like Facebook follow Twitter watch YouTube subscribe RSS Feed
Tag Archives | sting

ARTICLE: Wasps vs. Bees
by Jaime Pawelek and Rollin Coville

“Wasps and bees are often mistaken for each other, but knowing a few key features of both can help one tell them apart. Bees gather pollen and nectar from flowers to use as food for their offspring. Wasps are carnivorous and hunt for other insects or spiders, but some also visit flowers for nectar. Bees usually have very hairy bodies and pollen collecting hairs on their legs or under their abdomen to help them accomplish this task. Wasps tend to have few to no hairs at all because they don’t intentionally collect pollen.

…wasps usually have more elongate bodies, longer legs, and sometimes have what looks like a pinched waist, whereas bees usually look more compact. There are other physical differences between bees and wasps, but they are hard to make out without the use of a hand lens or microscope. So, if you see a busy creature flying from flower to flower and actively collecting brightly colored pollen, then you can be fairly sure it is a bee.

Bees actually evolved from predatory wasps (apoid wasps), so bees and wasps have a lot of similarities both in appearance and behavior. Bees and wasps both have two sets of wings, unlike flies, which only have one. Also, only the females of bees and wasps can sting because the stinger is actually a modified egg laying apparatus. Behaviorally they are similar in that they both have social and solitary species. Yellow jackets, like bumble bees, have seasonal colonies that form in the spring and die out in the late fall with the queens overwintering to start a new colony the following year. The majority of bees and wasps though are solitary, and the female does all the work of building and provisioning nests for her young.

One wasp that a lot of people confuse with bees is the yellow jacket. Unlike honey bees, yellow jackets and other wasps don’t leave their stinger behind when they sting something, therefore they are able to sting several times in a row. These social wasps form papery nests both above and below ground that can contain anywhere from 50 to 5,000 individuals. The larger the colony gets the more aggressive the wasps become. This usually happens in late summer/early fall when food is in short supply. Yellow jackets then become nuisances at picnics eating whatever they can find…”

[click here to read the original article on nature.berkeley.edu]

Read full story · Posted in Uncategorized

PHOTO: Bees Knees

Read full story · Posted in Uncategorized

WATCH: How to Add More Frames to Your Bee Hive - 
Permaculture Gardening via TheGrowingHome.Net

Read full story · Posted in Uncategorized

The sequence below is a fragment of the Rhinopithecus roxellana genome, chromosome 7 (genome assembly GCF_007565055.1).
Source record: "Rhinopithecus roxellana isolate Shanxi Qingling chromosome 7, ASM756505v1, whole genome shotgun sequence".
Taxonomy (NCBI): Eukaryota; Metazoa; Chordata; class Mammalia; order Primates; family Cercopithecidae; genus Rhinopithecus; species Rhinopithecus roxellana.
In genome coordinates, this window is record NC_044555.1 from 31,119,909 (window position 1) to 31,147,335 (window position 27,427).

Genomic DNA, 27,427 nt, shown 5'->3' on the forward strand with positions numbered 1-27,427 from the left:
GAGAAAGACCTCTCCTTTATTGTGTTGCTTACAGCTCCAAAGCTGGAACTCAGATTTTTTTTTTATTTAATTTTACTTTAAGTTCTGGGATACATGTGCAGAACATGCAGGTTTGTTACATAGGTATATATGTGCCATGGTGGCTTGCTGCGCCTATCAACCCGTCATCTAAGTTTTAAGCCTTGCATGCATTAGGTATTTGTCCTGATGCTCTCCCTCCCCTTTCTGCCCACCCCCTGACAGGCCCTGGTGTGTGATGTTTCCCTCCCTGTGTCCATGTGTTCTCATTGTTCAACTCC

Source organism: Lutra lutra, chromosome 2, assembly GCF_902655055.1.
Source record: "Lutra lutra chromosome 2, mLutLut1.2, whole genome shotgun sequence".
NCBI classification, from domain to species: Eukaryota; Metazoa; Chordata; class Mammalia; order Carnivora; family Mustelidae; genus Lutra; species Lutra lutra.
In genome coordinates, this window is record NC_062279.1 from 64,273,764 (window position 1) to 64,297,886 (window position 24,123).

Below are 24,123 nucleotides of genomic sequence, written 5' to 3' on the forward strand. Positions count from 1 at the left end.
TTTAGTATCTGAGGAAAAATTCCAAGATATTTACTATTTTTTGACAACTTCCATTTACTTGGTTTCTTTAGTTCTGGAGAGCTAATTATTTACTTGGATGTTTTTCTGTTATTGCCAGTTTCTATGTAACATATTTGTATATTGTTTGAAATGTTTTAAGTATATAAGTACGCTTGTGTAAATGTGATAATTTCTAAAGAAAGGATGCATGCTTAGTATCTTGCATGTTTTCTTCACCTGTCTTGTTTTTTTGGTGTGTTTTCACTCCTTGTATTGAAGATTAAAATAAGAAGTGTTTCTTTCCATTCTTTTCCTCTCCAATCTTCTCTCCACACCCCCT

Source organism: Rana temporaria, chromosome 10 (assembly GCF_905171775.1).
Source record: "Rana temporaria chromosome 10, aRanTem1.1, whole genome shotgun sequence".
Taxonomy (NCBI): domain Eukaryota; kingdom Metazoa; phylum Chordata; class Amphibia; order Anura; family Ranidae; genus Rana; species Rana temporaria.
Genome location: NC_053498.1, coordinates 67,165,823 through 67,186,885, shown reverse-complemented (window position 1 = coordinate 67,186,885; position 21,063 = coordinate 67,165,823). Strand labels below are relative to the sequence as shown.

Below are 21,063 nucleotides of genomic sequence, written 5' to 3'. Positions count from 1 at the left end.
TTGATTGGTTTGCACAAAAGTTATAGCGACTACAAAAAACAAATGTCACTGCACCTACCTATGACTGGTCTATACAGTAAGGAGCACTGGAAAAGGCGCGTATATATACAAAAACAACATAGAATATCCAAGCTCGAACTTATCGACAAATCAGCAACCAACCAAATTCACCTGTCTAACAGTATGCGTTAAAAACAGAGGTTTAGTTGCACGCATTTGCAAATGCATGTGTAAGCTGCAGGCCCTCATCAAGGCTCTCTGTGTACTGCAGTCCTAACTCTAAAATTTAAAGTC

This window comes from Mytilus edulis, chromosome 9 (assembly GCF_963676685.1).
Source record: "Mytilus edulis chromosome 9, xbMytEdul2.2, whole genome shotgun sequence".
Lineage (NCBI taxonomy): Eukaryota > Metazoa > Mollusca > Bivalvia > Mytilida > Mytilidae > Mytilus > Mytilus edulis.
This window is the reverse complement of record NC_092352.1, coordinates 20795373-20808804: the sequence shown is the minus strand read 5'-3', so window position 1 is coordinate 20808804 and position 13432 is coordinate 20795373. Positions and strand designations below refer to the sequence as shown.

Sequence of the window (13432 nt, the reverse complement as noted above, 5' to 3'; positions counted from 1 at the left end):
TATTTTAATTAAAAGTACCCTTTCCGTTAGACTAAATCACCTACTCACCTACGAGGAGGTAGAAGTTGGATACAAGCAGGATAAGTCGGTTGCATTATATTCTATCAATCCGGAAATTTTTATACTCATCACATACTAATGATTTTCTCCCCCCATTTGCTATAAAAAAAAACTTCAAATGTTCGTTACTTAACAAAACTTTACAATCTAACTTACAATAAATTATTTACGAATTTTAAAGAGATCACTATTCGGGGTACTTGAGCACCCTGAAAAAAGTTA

WATCH: TEDxBoston – Noah Wilson-Rich – Urban Beekeeping

“We need bees for the future of our cities and urban living”
-Noah Wilson-Rich, founder of Boston’s Best Bees Company

http://tedxboston.org/wp-content/uploads/2012/07/B2_Noah_Wilson_Rich.jpg

Read full story · Posted in Uncategorized

Bring back the Girls & Boy Scout’s Beekeeping badge!!

Click here to see the Girl Scouts junior badge requirements

Sign the petition to bring back the Boy Scout’s badge

[click here to view the original post by Ethnobeeology]

Read full story · Posted in Uncategorized

ARTICLE: Young beekeeper enjoys honey, helps tend hives and isn’t afraid of being stung

Through his white beekeeper’s veil, 8-year-old Sam Shapiro looks down at the delicate black and yellow worker bee that just landed on his chest. “She won’t hurt me,” Sam says. “A lot of kids go psycho when a bee gets near them. But if I just stand still, she’ll think I’m a statue.” Wearing a veil when working with bees is like wearing a helmet when riding your bike… According to Sam, bees make great pets. They are fun to take care of, and they make food for their owners.

Sam has spent his entire life with bees in his family. When he was 2, he would stand at the window and watch his dad (experienced urban beekeeper Milt Shapiro) checking the hives in the side yard of their home in Northwest Washington. When he was 3, he and his dad would sit outside in the summer, admiring the worker bees as they delivered pollen (carried on their back legs “like little puff balls,” Sam says) to the hive…

Each summer, Sam and his dad harvest the honey. “When my dad takes a comb out of the hive,” the Lafayette Elementary third-grader says, “it’s covered with honey. You don’t want to put it on the ground because leaves would stick to it, so my job is to hold it.”

Next, they squeeze the comb into a clean bucket where it will drip honey through a filter for a few days. “The honey drips so slowly,” Sam says, “but you don’t want to waste a drop. It’s worth something even better than money.”

It smells good, too — like standing in a field of freshly cut hay on a bright, breezy summer day.

Finally, Sam and his father open the spout at the bottom of the bucket and pour the honey into glass jars. “I can just feel the honey dripping off my hand,” Sam says. “It’s sticky, and I lick every bit off my fingers. It tastes like heaven.” Later on, he enjoys his heavenly treat by the spoonful, on bread and in gooey sandwiches with peanut butter.

[click here to view the full story on washingtonpost.com]

Read full story · Posted in Uncategorized

Photo: ? Office

Read full story · Posted in Uncategorized

WHO: Kirk Anderson
WHAT: Hive Mentality Project
WHEN: March 16th, 2012
WHERE: Calgary, Alberta CANADA

Read full story · Posted in Uncategorized

VIDEO: Urban beekeeping in Glasgow, Scotland

Read full story · Posted in Uncategorized

Rob out with Kirkobeeo and Summer on a rescue/adoption =)
Eagle Rock, CA – 2/18/12

Read full story · Posted in Uncategorized